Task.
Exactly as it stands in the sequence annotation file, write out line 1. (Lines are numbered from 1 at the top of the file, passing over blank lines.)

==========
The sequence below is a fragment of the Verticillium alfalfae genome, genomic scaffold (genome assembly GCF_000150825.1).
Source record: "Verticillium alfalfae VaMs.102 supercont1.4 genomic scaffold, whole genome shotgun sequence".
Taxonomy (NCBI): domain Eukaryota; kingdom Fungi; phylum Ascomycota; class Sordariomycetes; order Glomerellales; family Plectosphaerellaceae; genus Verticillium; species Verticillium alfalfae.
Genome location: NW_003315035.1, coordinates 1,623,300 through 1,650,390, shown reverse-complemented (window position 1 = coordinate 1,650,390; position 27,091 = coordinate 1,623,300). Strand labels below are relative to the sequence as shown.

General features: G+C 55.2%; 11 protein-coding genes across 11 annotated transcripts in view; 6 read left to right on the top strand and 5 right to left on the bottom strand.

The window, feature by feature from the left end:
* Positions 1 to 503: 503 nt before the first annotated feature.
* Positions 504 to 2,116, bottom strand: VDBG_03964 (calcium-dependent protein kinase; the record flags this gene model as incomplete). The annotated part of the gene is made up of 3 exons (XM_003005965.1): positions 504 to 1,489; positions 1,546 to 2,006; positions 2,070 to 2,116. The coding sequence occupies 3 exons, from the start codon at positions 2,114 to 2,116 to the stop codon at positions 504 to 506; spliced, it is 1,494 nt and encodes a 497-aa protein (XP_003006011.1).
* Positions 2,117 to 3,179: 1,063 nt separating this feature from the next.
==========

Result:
The sequence below is a fragment of the Verticillium alfalfae genome, genomic scaffold (genome assembly GCF_000150825.1).